WILSON CREEK — Chances are if you drive by Kurt Myers’ garage most any night during the week you’ll see the lights on and a guy turning a wrench, getting something ready for the weekend.
Myers pretty much spent his whole life in Wilson Creek where the town hosts the Little Big Car Show every summer. A lot of guys like working on cars. But Myers interests are liquid, more specifically, how to go fast on liquid.
The 29-year-old Wilson Creek native likes it fast and furious in the 26 E boat when he runs in the 5-liter inboard hydroplane class in the American Power Boat Association. The boat is designed to run with a 305 motor, but Myers likes a little more kick and runs a stock Chevrolet 350 small block.
“Working on things is just something I’ve always done since I was a kid,” said Myers, who’s run in the 5-liter class for the past four years now. “I really enjoy it when you do good or win a weekend, knowing you’ve done it all by yourself and didn’t spend a bunch of money sending it off to an engine builder. I like to do all the work myself and there’s a great deal of satisfaction in doing that.”
There is a fair amount of adrenaline needed to jump into the seat and race on the various lakes and waterways between Kennewick and Seattle. Sometimes the tow is as short as Soap Lake or Moses Lake, but mostly it’s up and down the coast. He did win at Kennewick a few weeks back and that’s been one of the highlights of the summer, winning on the 4.5-mile course.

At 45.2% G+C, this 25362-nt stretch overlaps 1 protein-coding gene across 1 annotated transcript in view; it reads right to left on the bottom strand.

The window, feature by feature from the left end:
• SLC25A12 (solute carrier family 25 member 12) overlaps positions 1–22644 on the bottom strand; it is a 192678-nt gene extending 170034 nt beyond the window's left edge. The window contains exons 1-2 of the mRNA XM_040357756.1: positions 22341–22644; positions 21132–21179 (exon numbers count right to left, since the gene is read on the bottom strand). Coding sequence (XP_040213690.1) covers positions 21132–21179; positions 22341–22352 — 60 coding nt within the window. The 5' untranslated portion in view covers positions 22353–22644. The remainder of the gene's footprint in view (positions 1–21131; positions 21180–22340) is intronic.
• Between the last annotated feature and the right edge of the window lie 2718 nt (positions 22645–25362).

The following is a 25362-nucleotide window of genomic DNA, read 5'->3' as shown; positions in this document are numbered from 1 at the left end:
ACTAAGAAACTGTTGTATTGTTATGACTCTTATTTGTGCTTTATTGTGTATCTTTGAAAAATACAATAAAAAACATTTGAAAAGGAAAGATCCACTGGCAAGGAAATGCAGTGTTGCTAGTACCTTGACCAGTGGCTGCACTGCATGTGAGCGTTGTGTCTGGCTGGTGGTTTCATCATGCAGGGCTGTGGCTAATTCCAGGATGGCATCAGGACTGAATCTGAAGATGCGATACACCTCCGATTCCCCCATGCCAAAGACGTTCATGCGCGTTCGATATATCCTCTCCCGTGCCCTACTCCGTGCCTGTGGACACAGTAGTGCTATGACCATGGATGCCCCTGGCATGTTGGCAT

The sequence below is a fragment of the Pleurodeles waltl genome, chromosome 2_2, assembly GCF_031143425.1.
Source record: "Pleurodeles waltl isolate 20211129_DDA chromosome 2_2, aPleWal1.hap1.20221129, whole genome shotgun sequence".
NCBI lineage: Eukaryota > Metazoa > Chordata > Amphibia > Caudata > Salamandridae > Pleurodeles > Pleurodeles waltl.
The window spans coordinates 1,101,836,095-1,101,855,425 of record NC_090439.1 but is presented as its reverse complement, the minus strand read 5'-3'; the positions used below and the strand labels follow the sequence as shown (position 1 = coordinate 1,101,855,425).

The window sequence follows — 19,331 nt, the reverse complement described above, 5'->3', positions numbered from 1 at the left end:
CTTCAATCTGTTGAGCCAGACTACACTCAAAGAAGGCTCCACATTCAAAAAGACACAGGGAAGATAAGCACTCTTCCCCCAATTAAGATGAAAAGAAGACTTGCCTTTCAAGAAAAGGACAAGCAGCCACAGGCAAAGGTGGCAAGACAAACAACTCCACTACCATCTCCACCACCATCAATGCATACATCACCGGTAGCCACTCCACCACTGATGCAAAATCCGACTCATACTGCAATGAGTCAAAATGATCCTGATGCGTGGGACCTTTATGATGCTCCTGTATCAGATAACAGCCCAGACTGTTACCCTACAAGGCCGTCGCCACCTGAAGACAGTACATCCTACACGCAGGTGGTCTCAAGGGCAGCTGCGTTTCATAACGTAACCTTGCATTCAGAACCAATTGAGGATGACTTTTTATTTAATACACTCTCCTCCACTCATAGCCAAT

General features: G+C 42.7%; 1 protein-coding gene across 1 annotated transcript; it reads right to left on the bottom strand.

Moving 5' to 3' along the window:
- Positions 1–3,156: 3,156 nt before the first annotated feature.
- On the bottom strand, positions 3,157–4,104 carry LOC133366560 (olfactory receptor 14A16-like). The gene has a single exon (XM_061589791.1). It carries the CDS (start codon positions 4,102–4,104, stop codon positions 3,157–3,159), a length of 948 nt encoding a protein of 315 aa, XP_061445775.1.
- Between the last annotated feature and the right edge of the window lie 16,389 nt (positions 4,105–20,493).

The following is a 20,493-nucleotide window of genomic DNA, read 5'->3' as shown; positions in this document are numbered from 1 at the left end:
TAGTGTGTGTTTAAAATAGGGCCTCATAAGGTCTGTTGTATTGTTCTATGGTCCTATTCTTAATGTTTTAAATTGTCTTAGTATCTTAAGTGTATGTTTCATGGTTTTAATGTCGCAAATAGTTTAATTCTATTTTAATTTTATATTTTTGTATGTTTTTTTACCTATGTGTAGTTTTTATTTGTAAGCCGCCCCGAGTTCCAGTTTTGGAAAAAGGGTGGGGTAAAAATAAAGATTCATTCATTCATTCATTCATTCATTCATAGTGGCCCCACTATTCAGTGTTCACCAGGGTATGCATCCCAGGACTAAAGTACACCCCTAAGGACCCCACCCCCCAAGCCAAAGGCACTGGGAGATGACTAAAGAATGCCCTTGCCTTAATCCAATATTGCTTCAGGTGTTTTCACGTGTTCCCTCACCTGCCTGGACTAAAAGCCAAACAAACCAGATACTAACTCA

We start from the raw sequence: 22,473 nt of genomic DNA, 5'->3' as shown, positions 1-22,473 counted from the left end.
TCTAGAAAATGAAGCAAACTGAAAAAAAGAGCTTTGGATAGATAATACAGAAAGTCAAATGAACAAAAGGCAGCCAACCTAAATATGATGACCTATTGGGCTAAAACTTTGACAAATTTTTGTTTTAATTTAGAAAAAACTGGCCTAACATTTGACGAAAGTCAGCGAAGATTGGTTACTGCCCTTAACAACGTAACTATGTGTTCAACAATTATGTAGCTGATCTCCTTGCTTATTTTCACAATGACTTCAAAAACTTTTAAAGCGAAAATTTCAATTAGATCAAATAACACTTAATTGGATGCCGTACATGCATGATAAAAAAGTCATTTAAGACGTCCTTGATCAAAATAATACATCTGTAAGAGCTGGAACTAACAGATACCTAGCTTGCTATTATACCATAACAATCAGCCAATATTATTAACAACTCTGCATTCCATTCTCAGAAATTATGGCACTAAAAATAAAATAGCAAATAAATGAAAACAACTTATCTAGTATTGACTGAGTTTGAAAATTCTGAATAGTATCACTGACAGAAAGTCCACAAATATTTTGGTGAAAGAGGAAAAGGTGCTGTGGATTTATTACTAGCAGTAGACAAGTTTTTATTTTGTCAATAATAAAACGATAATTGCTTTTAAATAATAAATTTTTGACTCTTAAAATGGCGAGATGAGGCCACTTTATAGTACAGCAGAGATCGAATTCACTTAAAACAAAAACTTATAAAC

“At Kennewick, they did a collective points for the weekend and the guy with the most points turned out to be us. That was pretty cool,” he said. “It was a big course because the unlimiteds were there, so it was the longest course of the summer.”
The competition included a seven-boat field of some of the most skilled hydro racers in the Pacific Northwest. The thing about boats as compared to racing cars, you don’t ever let off. It’s a full throttle charge from the start.
“Driving is a lot of fun, but it’s also a fair amount of work,” Myers said. “There’s no power steering or anything like that. It’s just all done with a steering cable.
“Visibility is limited, sometimes in the corners with all the water you don’t see anything. It’s just a white out until you come out of it. One of the rules of thumb is if you come out of the water, you’re probably headed in the wrong direction. But that’s the toughest part of running boats is that you never let off. They slow down enough on their own, so you’re on it the whole time.”
As hard as they run when it comes competitive spirit on the course, it’s a family atmosphere in the pits and over the course of the weekend. Teams help each other out and work together for the common good, and that’s what makes it fun, Myers said.
“It’s not a cheap sport, but I like a little bit of everything. The fact that I’ve been doing it for so many years in the smaller outboards, it’s the same thing now in a bigger boat,” he said. “The nice thing about the class I’m in is that it isn’t a stock class. You can put as much money into something as you want, but you can still be competitive with a lower budget. You still got to compete.”
It’s a full throttle game where a guy has to put it on the line each and every time out and Kurt Myers wouldn’t have it any other way.
Rodney Harwood is a sports writer for the Columbia Basin Herald and can be reached at firstname.lastname@example.org.